We’re back to the dead leaves and pumpkins month, so it’s time for me to rattle my ossified ass out of the house and go haunt some cocktails. Follow in my footsteps with this shambolic cocktail pub crawl that takes you from the rim of the Grandi area, through the ground zero of Iceland’s nightlife and up to Hallgrímskirkja, sampling some of the best in Icelandic cocktails along the way.
Slippbarinn has been a leading force in injecting cocktail trends into the Reykjavík pub scene. Nestled by the marina and based on the ground floor of the aptly-named Hotel Marina, it’s a strong contender for the best place to kick off a Friday night. The cocktail list is made up of dozens of drinks spread out over two menus, mostly courtesy of Slippbarinn’s head mixologist Alana Hudkins. One of her stand-out creations is the smoky, habanero-laced Summon the Dark One (2800 ISK) but, for the faint of heart, there’s always an abundance of basil gimlets to be had.
What gives Slippbarinn a leg-up in the pregame department is their daily Cocktail Happy Hour from 15:00 to 18:00 and a solid selection of bar snacks for sharing.
A brisk 5-minute walk from Slippbarinn, you’ll find the restaurant Fjallkonan. It’s is the most recent addition on this list and they seem intent on throwing their hat into the cocktail ring. The main distinction here is their range of sweet desserts, including a Paris wheel of miniature cupcakes and other bite-sized treats. The cocktails skew a little sweet as well but a stand-out is the Gucci Collins (2690 ISK) which offsets the sweetness of the fassionola tiki syrup with the raw-and-herbal notes of Icelandic gin Himbrimi—a brand that threw open the doors for the abundance of gins now available in Iceland.
Straight out the door, hang a left and head up Austurstræti in the direction of Laugavegur. If Slippbarinn fired the opening salvo, Apótek may have entrenched itself as Reykjavík’s current favorite cocktail spot. Apótek is a spacious, upscale restaurant whose cocktail creations have picked up a bundle of local awards. With regular guest bartenders, diverse cocktails, and head pharmacists Hrafnkell and Sean fixing to shake up the menu, this is the place to try something new. We recommend the spicy Stranger Tides (2890 ISK) with an amaro and whisky base.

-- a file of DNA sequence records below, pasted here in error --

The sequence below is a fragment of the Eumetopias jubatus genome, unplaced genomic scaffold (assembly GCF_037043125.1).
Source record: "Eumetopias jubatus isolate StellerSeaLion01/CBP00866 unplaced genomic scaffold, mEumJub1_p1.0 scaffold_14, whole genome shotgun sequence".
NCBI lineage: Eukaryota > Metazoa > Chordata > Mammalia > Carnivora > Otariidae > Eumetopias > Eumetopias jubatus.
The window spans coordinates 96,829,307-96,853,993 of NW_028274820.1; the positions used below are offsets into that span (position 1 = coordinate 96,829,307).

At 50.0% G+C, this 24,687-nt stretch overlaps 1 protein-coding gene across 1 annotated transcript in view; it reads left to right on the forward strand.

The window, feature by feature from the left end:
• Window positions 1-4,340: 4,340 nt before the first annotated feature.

Session Craft Bar
Time for a cocktail break—a break from the cocktails that is. Head to Bankastræti, and up the hill about as far as you care two when three cocktails deep to craft beer pub Session, overlooking the main drag from the second floor. It’s a modern, minimalist, four-walls-and-some-beer kind of place with soft music and seats where Icelanders react to gossip and sinister plots in ingressive sounds of shock and delight. It’s impossible to recommend a beer as the selection is broad and ever-changing, but the bartenders are always quick to make a suggestion.
If you are honestly doing all this drinking in one night (we don’t recommend it) then it’s time for you to grab a bite. Up Laugavegur and on your first left, on the corner of Hverfisgata and Smiðjustígur, is one of Iceland’s best places for a light meal. Mat Bar really captured the vibe of an old Mediterranean wine bar, so we recommend washing the meal down with some autumnal Italian red like a Ricossa Barolo 2012 (2490 ISK/glass).
Did Mat Bar feel a little too Euro-puro for your liking? Good news, across the street and two houses up you can wash away the memory of the wine with the pink cocktails and rolled-up blazer sleeves of Miami Hverfisgata. Decorated like the bastard child of John Waters and Don Johnson, this isn’t the place for subtlety. Grab a velvet ottoman and forget about subtlety, whether it be the UnFortunate Mistake (2590 ISK) with Mozart-kügel and coldbrew coffee or the period-appropriate Punch Bowl (2590) with rum, tequila and Carmen Miranda’s weight in mixed fruit.
Straight up Klapparstígur from Miami, on your left-hand side, sits Veður. You will be in safe hands with any of the resident bartenders there, but if you catch Tomas on a shift, he may just make you the best cocktail of your trip. No food or frills here, grab a seat by the bar and ask for a recommendation. If in doubt, order their take on the classic Paloma.
It should be getting late now and time to let your hair down. No more 8-ingredient cocktails or craft beer. Midway through a Friday night, there are few better stops than Papaku (formerly Bar Ananas), helmed by the living combo of beard and pompadour called Jasmin. It has the constant feel of a European university bar or budget hostel, and we mean that in a good way. Foosball, pool, a tiny dancefloor and Moscow Mules for the unbeatable price of 1200 ISK. What you do from this point on is between you and Reykjavík.
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